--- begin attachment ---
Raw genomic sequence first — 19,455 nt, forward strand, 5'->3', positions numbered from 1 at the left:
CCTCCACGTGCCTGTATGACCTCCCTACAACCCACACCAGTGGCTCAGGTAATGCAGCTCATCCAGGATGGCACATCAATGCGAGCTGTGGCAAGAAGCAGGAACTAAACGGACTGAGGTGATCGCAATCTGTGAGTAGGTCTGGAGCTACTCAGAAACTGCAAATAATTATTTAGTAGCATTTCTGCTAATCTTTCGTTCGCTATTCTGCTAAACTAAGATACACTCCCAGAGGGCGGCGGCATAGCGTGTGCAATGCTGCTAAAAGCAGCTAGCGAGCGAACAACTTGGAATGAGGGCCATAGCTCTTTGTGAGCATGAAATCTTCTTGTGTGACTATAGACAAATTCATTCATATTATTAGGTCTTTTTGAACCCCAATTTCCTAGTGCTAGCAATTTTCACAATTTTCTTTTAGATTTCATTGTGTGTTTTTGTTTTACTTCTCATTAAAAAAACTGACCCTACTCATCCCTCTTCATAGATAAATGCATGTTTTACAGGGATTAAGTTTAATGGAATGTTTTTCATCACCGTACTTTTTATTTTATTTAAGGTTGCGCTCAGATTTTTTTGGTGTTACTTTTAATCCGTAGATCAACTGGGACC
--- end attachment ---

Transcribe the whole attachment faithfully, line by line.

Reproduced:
Raw genomic sequence first — 19,455 nt, forward strand, 5'->3', positions numbered from 1 at the left:
CCTCCACGTGCCTGTATGACCTCCCTACAACCCACACCAGTGGCTCAGGTAATGCAGCTCATCCAGGATGGCACATCAATGCGAGCTGTGGCAAGAAGCAGGAACTAAACGGACTGAGGTGATCGCAATCTGTGAGTAGGTCTGGAGCTACTCAGAAACTGCAAATAATTATTTAGTAGCATTTCTGCTAATCTTTCGTTCGCTATTCTGCTAAACTAAGATACACTCCCAGAGGGCGGCGGCATAGCGTGTGCAATGCTGCTAAAAGCAGCTAGCGAGCGAACAACTTGGAATGAGGGCCATAGCTCTTTGTGAGCATGAAATCTTCTTGTGTGACTATAGACAAATTCATTCATATTATTAGGTCTTTTTGAACCCCAATTTCCTAGTGCTAGCAATTTTCACAATTTTCTTTTAGATTTCATTGTGTGTTTTTGTTTTACTTCTCATTAAAAAAACTGACCCTACTCATCCCTCTTCATAGATAAATGCATGTTTTACAGGGATTAAGTTTAATGGAATGTTTTTCATCACCGTACTTTTTATTTTATTTAAGGTTGCGCTCAGATTTTTTTGGTGTTACTTTTAATCCGTAGATCAACTGGGACC